From 2008-2009 to 2018-2019, the prevalence of POSID among people of Asian descent rose from 6.26 to 11.80 cases per 10,000 people, largely due to an increase in cases of vernal keratoconjunctivitis.

From 2008-2009 to 2018-2019, the prevalence of POSID among people of Asian descent rose from 6.26 to 11.80 cases per 10,000 people, largely due to an increase in cases of vernal keratoconjunctivitis. Photo: Paul M. Karpecki, OD. Click image to enlarge.

The three most common pediatric ocular surface inflammatory diseases (POSID) are blepharokeratoconjunctivitis (BKC), herpetic simplex keratoconjunctivitis (HSK) and vernal keratoconjunctivitis (VKC), all of which require prompt treatment to prevent abnormal vision development. Limited research has been done to quantify the prevalence of POSID across the United States, though identifying high-risk groups can help improve screening and public health initiatives. With this goal in mind, a team of investigators recently studied the epidemiology of BKC, HSK and VKC over 14 years. Their findings, published in Ophthalmology the other day, revealed distinct distributions in terms of gender, race, ethnicity and geography.

Using data from Optum Labs Data Warehouse, the researchers identified a total of 2,168 patients with a medical claim for a diagnosis of POSID between 2007 and 2020. Those with less than six months of follow-up were excluded. 

The estimated prevalence of POSID in 2018-2019 was 3.32 cases per 10,000 people. The researchers reported that the prevalence of POSID was higher among children belonging to the following demographic groups: ages five to 10 years, males, people of Asian descent and those living in the Northeast and the West census regions of the US. POSID was found to be least prevalent among children younger than five.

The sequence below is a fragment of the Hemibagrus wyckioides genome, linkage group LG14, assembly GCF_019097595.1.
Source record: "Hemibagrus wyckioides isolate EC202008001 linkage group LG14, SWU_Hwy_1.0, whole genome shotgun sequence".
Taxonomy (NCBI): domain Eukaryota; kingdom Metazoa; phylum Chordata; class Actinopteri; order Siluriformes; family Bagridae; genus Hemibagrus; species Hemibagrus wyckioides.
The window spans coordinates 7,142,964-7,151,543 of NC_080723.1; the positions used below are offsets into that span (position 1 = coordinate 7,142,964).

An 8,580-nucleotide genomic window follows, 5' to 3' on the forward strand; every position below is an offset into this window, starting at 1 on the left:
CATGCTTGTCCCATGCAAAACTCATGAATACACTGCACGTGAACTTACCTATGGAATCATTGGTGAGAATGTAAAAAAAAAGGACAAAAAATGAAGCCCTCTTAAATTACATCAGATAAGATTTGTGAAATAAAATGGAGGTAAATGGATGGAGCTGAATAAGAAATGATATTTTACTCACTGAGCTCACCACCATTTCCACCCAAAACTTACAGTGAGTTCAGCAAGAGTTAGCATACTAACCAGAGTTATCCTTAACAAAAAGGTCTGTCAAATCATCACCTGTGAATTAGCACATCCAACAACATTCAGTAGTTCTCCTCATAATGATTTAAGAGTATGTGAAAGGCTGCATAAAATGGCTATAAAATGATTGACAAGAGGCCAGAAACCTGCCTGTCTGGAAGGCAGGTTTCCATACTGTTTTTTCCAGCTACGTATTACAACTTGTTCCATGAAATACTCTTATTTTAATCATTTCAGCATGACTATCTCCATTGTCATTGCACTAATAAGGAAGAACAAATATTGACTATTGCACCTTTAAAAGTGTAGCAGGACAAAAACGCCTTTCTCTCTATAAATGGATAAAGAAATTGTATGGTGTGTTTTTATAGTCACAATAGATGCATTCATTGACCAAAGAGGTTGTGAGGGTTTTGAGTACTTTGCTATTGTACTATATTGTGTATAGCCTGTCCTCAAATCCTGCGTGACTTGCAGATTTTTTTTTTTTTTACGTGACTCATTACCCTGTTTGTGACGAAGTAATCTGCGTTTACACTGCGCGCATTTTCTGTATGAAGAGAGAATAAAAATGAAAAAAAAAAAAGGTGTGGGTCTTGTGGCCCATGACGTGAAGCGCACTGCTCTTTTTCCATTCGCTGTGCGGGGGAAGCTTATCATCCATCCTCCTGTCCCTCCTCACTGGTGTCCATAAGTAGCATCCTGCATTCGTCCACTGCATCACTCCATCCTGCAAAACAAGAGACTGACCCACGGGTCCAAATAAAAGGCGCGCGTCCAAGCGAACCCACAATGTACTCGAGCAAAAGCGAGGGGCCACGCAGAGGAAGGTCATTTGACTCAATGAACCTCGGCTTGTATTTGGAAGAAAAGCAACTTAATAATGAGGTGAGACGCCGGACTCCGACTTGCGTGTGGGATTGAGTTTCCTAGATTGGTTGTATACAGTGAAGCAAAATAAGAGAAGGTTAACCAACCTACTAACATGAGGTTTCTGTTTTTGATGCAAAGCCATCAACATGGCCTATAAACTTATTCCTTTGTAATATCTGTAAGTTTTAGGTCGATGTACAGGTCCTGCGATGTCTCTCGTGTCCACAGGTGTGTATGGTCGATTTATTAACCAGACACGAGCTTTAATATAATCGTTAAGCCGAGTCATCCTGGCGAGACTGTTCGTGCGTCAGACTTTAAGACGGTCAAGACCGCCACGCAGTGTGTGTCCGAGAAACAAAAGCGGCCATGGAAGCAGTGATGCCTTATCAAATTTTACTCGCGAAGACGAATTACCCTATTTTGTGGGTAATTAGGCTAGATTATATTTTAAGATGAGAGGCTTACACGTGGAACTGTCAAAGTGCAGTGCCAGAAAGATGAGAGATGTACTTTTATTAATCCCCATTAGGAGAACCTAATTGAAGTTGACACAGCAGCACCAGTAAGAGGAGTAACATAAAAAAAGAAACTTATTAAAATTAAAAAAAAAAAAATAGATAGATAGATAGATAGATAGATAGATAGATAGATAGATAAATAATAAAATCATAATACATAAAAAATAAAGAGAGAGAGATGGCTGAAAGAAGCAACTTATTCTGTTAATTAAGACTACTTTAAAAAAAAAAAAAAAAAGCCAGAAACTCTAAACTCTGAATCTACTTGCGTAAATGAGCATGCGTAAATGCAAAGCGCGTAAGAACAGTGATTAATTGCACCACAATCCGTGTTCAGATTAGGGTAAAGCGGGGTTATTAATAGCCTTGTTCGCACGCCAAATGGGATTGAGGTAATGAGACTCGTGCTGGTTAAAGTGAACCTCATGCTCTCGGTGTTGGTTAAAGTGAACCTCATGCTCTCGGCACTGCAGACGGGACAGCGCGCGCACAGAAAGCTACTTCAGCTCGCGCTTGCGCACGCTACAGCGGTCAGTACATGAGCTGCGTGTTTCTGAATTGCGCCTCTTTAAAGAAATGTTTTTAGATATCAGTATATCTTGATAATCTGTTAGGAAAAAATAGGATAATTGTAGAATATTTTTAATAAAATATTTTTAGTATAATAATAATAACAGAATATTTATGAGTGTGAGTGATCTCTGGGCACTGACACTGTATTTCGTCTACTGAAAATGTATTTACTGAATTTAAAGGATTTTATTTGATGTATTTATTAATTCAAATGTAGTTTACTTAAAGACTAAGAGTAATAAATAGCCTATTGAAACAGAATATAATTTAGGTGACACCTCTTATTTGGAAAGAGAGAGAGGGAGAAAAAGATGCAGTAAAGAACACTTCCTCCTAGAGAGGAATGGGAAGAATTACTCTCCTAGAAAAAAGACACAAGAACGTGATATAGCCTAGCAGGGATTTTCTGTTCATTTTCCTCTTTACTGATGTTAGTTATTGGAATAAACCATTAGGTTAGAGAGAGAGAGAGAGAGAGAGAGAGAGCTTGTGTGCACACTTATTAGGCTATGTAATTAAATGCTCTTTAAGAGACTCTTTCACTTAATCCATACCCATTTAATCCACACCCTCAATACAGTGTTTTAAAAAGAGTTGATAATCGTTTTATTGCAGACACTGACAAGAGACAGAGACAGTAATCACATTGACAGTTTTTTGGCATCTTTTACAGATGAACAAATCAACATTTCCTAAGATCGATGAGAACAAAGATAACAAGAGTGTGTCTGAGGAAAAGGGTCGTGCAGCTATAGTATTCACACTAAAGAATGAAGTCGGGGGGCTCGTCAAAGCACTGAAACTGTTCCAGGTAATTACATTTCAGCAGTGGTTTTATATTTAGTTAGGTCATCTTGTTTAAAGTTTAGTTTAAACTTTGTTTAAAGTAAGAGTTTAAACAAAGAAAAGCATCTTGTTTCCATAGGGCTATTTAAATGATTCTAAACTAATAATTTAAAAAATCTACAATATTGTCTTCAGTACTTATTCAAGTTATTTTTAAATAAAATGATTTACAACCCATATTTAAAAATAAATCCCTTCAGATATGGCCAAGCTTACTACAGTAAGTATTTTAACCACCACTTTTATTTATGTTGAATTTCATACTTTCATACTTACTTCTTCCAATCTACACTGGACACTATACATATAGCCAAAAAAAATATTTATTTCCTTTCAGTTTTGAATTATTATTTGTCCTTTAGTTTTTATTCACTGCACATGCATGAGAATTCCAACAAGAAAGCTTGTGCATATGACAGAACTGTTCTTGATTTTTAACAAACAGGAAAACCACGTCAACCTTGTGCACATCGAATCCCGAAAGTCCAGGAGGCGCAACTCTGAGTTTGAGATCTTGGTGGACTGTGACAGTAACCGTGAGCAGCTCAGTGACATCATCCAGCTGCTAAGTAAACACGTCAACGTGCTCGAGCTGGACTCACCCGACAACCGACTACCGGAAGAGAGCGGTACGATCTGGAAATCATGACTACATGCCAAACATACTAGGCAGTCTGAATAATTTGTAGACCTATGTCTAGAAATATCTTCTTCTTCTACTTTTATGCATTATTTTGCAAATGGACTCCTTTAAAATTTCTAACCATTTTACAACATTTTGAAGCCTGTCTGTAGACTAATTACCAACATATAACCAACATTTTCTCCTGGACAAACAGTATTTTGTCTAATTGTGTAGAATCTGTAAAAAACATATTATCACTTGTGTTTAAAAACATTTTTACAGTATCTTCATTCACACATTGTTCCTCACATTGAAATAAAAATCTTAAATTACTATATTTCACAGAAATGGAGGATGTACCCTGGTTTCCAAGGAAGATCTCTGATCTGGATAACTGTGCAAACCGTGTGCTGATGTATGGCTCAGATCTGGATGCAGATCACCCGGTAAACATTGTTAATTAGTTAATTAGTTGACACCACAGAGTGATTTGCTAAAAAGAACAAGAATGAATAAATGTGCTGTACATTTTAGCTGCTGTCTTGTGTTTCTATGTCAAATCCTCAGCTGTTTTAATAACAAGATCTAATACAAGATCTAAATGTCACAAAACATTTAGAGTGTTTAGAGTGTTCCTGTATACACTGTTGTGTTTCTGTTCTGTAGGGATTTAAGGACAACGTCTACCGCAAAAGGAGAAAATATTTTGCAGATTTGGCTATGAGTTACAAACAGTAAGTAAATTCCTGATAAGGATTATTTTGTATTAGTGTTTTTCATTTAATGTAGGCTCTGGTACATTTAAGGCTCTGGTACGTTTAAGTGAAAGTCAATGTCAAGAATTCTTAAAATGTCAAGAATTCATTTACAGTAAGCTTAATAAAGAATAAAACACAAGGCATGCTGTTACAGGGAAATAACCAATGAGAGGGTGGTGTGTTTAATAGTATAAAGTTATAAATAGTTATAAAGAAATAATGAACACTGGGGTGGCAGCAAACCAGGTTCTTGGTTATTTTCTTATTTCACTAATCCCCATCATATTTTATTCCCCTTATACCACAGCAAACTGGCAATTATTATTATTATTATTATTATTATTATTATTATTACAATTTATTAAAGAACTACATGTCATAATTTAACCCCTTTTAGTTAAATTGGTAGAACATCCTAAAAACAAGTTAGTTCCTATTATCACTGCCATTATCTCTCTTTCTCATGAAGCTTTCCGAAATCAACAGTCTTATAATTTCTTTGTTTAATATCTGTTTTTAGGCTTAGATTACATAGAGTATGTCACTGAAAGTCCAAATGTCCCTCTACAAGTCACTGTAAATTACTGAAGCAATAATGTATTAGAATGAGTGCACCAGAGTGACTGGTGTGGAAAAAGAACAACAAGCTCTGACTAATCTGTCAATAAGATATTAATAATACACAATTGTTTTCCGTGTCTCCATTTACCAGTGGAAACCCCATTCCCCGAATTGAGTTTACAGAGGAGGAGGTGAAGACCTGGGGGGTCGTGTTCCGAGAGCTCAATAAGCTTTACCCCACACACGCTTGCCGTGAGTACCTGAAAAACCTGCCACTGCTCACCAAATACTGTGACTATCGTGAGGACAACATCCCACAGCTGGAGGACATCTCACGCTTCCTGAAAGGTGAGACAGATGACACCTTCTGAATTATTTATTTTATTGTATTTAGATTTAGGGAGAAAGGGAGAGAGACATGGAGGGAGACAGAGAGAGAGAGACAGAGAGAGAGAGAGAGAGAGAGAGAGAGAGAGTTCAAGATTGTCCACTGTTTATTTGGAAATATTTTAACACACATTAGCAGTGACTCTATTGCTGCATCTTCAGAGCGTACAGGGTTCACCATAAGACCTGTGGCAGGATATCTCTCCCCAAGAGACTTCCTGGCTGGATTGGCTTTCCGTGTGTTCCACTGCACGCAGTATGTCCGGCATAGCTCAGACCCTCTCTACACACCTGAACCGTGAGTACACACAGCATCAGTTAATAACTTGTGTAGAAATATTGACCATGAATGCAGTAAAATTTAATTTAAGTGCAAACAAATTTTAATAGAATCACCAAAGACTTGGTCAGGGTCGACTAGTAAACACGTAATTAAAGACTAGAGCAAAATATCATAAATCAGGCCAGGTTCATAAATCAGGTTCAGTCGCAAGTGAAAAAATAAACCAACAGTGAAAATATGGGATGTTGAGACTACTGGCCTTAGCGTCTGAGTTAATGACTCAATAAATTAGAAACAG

The data showed a significant decrease in the prevalence of POSID among children aged 10 to 18 from 2008-2009 to 2018-2019. For 10- to 14-year-olds, the prevalence decreased from 5.53 to 4.08, and among 15- to 18-year-olds, it went from 6.11 down to 3.10.

During 2018-2019, the prevalence (per 10,000) of BKC, HSK, and VKC were 0.59, 0.74 and 1.99, respectively. The researchers pointed out in their paper that “there were significant differences in terms of age, gender, racial and ethnic and regional distributions among the diagnoses.” In particular, among people of Asian descent, the prevalence of POSID rose from 6.26 to 11.80 from 2008-2009 to 2018-2019, which researchers note was driven by a marked increase in VKC cases over the last decade.

The researchers propose several theories to explain the increasing prevalence of VKC among people of Asian descent. “While genetic predisposition may play a role, other factors such as environmental and lifestyle changes accompanied by economic development and urbanization are now acknowledged to be major factors in the recent increase in the prevalence of allergic diseases,” they explained in their paper. “In the United States, the Asian population is highly urbanized and is concentrated in the West region and New York metropolitan area.”

Asian descent was also found to be associated with POSID development in the multivariate analysis, with an odds ratio (OR) of 3.12. Other demographic factors associated with POSID development included age groups >five years (ORs: 2.57 to 3.75), male gender (OR: 1.38) and Black or African American descent (OR: 1.26).

In summary, the researchers concluded, “POSID are a common group of diseases in the US predominantly affecting children of ages between five and 15 years old, with VKC more frequently diagnosed than BKC and HSK. The three subtypes of POSID showed distinct distributions in terms of gender, race and ethnicity, and geography, with Asian children suffering from VKC becoming significantly more common over the last decade.”

This review of modern POSID epidemiology may help eyecare providers “differentiate children presenting with POSID and facilitate appropriate management in a timely fashion, thereby preventing childhood vision loss.”

Fung SSM, Boghosian T, Perez C, et al. Epidemiology of pediatric ocular surface inflammatory diseases in the United States using the Optum Labs Data Warehouse. Ophthalmology. December 10, 2023. [Epub ahead of print].